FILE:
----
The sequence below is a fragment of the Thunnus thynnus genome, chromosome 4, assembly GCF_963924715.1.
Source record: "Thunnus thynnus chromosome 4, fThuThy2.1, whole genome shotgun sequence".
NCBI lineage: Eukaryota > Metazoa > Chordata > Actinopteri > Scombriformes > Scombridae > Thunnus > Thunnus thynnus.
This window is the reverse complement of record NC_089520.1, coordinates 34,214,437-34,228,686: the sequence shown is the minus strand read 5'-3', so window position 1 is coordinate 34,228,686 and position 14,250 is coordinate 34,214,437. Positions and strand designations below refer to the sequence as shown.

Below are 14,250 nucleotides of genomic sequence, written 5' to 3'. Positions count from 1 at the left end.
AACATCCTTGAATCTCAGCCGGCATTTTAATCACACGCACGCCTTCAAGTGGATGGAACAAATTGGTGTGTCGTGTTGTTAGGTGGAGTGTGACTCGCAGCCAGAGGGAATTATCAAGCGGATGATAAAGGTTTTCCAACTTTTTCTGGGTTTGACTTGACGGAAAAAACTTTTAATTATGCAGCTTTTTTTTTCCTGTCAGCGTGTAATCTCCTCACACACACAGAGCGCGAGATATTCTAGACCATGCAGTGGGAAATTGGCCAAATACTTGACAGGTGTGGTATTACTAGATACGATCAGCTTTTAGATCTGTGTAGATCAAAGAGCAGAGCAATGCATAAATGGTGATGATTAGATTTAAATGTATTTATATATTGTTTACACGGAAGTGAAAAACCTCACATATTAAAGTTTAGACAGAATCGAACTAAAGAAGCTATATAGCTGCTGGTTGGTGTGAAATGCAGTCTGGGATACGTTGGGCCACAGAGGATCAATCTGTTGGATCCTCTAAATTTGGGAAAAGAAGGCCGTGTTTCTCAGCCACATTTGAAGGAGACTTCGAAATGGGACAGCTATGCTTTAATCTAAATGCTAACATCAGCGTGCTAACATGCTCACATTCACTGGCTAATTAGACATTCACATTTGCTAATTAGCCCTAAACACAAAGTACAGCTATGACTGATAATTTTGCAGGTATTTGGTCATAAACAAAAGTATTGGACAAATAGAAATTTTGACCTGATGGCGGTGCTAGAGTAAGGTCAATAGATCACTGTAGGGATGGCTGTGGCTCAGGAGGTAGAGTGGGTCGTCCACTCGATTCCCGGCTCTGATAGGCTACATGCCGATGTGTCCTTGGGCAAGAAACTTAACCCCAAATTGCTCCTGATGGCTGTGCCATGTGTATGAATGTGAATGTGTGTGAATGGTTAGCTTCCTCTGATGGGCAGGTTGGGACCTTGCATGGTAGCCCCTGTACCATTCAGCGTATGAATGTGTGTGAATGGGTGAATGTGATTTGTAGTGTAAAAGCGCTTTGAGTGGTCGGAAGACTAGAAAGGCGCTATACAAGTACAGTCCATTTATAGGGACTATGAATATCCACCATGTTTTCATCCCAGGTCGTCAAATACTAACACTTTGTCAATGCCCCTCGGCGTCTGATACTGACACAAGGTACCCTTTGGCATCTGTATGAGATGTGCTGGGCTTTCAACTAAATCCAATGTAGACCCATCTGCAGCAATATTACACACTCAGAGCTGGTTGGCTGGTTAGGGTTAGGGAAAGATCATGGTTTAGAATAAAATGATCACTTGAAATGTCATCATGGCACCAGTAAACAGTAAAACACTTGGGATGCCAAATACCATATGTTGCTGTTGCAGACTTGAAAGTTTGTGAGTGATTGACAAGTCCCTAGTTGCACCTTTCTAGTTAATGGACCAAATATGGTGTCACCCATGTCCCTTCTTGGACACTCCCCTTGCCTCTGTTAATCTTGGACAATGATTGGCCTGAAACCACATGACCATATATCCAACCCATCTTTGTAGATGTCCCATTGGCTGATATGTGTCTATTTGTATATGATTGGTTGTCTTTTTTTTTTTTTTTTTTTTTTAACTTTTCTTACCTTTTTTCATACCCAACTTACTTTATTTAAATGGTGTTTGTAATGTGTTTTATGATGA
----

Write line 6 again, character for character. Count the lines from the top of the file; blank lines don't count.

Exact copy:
AACATCCTTGAATCTCAGCCGGCATTTTAATCACACGCACGCCTTCAAGTGGATGGAACAAATTGGTGTGTCGTGTTGTTAGGTGGAGTGTGACTCGCAGCCAGAGGGAATTATCAAGCGGATGATAAAGGTTTTCCAACTTTTTCTGGGTTTGACTTGACGGAAAAAACTTTTAATTATGCAGCTTTTTTTTTCCTGTCAGCGTGTAATCTCCTCACACACACAGAGCGCGAGATATTCTAGACCATGCAGTGGGAAATTGGCCAAATACTTGACAGGTGTGGTATTACTAGATACGATCAGCTTTTAGATCTGTGTAGATCAAAGAGCAGAGCAATGCATAAATGGTGATGATTAGATTTAAATGTATTTATATATTGTTTACACGGAAGTGAAAAACCTCACATATTAAAGTTTAGACAGAATCGAACTAAAGAAGCTATATAGCTGCTGGTTGGTGTGAAATGCAGTCTGGGATACGTTGGGCCACAGAGGATCAATCTGTTGGATCCTCTAAATTTGGGAAAAGAAGGCCGTGTTTCTCAGCCACATTTGAAGGAGACTTCGAAATGGGACAGCTATGCTTTAATCTAAATGCTAACATCAGCGTGCTAACATGCTCACATTCACTGGCTAATTAGACATTCACATTTGCTAATTAGCCCTAAACACAAAGTACAGCTATGACTGATAATTTTGCAGGTATTTGGTCATAAACAAAAGTATTGGACAAATAGAAATTTTGACCTGATGGCGGTGCTAGAGTAAGGTCAATAGATCACTGTAGGGATGGCTGTGGCTCAGGAGGTAGAGTGGGTCGTCCACTCGATTCCCGGCTCTGATAGGCTACATGCCGATGTGTCCTTGGGCAAGAAACTTAACCCCAAATTGCTCCTGATGGCTGTGCCATGTGTATGAATGTGAATGTGTGTGAATGGTTAGCTTCCTCTGATGGGCAGGTTGGGACCTTGCATGGTAGCCCCTGTACCATTCAGCGTATGAATGTGTGTGAATGGGTGAATGTGATTTGTAGTGTAAAAGCGCTTTGAGTGGTCGGAAGACTAGAAAGGCGCTATACAAGTACAGTCCATTTATAGGGACTATGAATATCCACCATGTTTTCATCCCAGGTCGTCAAATACTAACACTTTGTCAATGCCCCTCGGCGTCTGATACTGACACAAGGTACCCTTTGGCATCTGTATGAGATGTGCTGGGCTTTCAACTAAATCCAATGTAGACCCATCTGCAGCAATATTACACACTCAGAGCTGGTTGGCTGGTTAGGGTTAGGGAAAGATCATGGTTTAGAATAAAATGATCACTTGAAATGTCATCATGGCACCAGTAAACAGTAAAACACTTGGGATGCCAAATACCATATGTTGCTGTTGCAGACTTGAAAGTTTGTGAGTGATTGACAAGTCCCTAGTTGCACCTTTCTAGTTAATGGACCAAATATGGTGTCACCCATGTCCCTTCTTGGACACTCCCCTTGCCTCTGTTAATCTTGGACAATGATTGGCCTGAAACCACATGACCATATATCCAACCCATCTTTGTAGATGTCCCATTGGCTGATATGTGTCTATTTGTATATGATTGGTTGTCTTTTTTTTTTTTTTTTTTTTTTAACTTTTCTTACCTTTTTTCATACCCAACTTACTTTATTTAAATGGTGTTTGTAATGTGTTTTATGATGA